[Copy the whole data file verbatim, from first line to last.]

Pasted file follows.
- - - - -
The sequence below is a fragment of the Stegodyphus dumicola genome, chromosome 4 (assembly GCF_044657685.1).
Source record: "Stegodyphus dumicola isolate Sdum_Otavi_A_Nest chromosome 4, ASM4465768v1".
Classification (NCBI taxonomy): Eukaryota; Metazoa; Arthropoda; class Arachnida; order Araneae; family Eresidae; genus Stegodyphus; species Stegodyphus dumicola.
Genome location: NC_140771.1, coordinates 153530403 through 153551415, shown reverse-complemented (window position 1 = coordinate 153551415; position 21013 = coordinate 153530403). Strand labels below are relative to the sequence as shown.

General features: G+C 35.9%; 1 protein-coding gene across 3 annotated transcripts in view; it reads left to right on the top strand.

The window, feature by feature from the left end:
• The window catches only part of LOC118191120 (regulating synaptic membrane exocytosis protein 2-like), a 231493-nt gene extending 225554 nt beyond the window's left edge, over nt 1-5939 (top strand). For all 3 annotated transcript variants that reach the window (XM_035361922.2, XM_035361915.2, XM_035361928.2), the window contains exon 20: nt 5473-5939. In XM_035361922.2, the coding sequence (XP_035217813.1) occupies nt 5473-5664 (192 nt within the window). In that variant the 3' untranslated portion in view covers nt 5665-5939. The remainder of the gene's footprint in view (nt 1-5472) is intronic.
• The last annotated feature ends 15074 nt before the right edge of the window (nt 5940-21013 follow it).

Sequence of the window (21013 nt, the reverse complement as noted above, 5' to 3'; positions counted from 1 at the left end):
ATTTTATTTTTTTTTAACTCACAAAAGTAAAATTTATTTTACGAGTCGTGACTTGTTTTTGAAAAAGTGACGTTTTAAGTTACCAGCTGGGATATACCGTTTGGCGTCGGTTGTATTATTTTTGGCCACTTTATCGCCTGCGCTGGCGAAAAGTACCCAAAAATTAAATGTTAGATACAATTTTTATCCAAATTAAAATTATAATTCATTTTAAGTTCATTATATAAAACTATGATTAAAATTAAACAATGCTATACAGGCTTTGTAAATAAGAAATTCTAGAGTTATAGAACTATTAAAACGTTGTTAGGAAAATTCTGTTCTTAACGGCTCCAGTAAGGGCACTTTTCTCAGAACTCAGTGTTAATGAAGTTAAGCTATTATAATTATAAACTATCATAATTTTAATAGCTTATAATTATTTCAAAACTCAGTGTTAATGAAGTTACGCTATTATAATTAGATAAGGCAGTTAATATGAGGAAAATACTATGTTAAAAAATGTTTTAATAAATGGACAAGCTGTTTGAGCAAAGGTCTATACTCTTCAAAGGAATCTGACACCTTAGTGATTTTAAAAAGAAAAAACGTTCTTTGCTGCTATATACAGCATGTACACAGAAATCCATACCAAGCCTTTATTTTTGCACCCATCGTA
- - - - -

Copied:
The sequence below is a fragment of the Stegodyphus dumicola genome, chromosome 4 (assembly GCF_044657685.1).
Source record: "Stegodyphus dumicola isolate Sdum_Otavi_A_Nest chromosome 4, ASM4465768v1".
Classification (NCBI taxonomy): Eukaryota; Metazoa; Arthropoda; class Arachnida; order Araneae; family Eresidae; genus Stegodyphus; species Stegodyphus dumicola.
Genome location: NC_140771.1, coordinates 153530403 through 153551415, shown reverse-complemented (window position 1 = coordinate 153551415; position 21013 = coordinate 153530403). Strand labels below are relative to the sequence as shown.

General features: G+C 35.9%; 1 protein-coding gene across 3 annotated transcripts in view; it reads left to right on the top strand.

The window, feature by feature from the left end:
• The window catches only part of LOC118191120 (regulating synaptic membrane exocytosis protein 2-like), a 231493-nt gene extending 225554 nt beyond the window's left edge, over nt 1-5939 (top strand). For all 3 annotated transcript variants that reach the window (XM_035361922.2, XM_035361915.2, XM_035361928.2), the window contains exon 20: nt 5473-5939. In XM_035361922.2, the coding sequence (XP_035217813.1) occupies nt 5473-5664 (192 nt within the window). In that variant the 3' untranslated portion in view covers nt 5665-5939. The remainder of the gene's footprint in view (nt 1-5472) is intronic.
• The last annotated feature ends 15074 nt before the right edge of the window (nt 5940-21013 follow it).

Sequence of the window (21013 nt, the reverse complement as noted above, 5' to 3'; positions counted from 1 at the left end):
ATTTTATTTTTTTTTAACTCACAAAAGTAAAATTTATTTTACGAGTCGTGACTTGTTTTTGAAAAAGTGACGTTTTAAGTTACCAGCTGGGATATACCGTTTGGCGTCGGTTGTATTATTTTTGGCCACTTTATCGCCTGCGCTGGCGAAAAGTACCCAAAAATTAAATGTTAGATACAATTTTTATCCAAATTAAAATTATAATTCATTTTAAGTTCATTATATAAAACTATGATTAAAATTAAACAATGCTATACAGGCTTTGTAAATAAGAAATTCTAGAGTTATAGAACTATTAAAACGTTGTTAGGAAAATTCTGTTCTTAACGGCTCCAGTAAGGGCACTTTTCTCAGAACTCAGTGTTAATGAAGTTAAGCTATTATAATTATAAACTATCATAATTTTAATAGCTTATAATTATTTCAAAACTCAGTGTTAATGAAGTTACGCTATTATAATTAGATAAGGCAGTTAATATGAGGAAAATACTATGTTAAAAAATGTTTTAATAAATGGACAAGCTGTTTGAGCAAAGGTCTATACTCTTCAAAGGAATCTGACACCTTAGTGATTTTAAAAAGAAAAAACGTTCTTTGCTGCTATATACAGCATGTACACAGAAATCCATACCAAGCCTTTATTTTTGCACCCATCGTA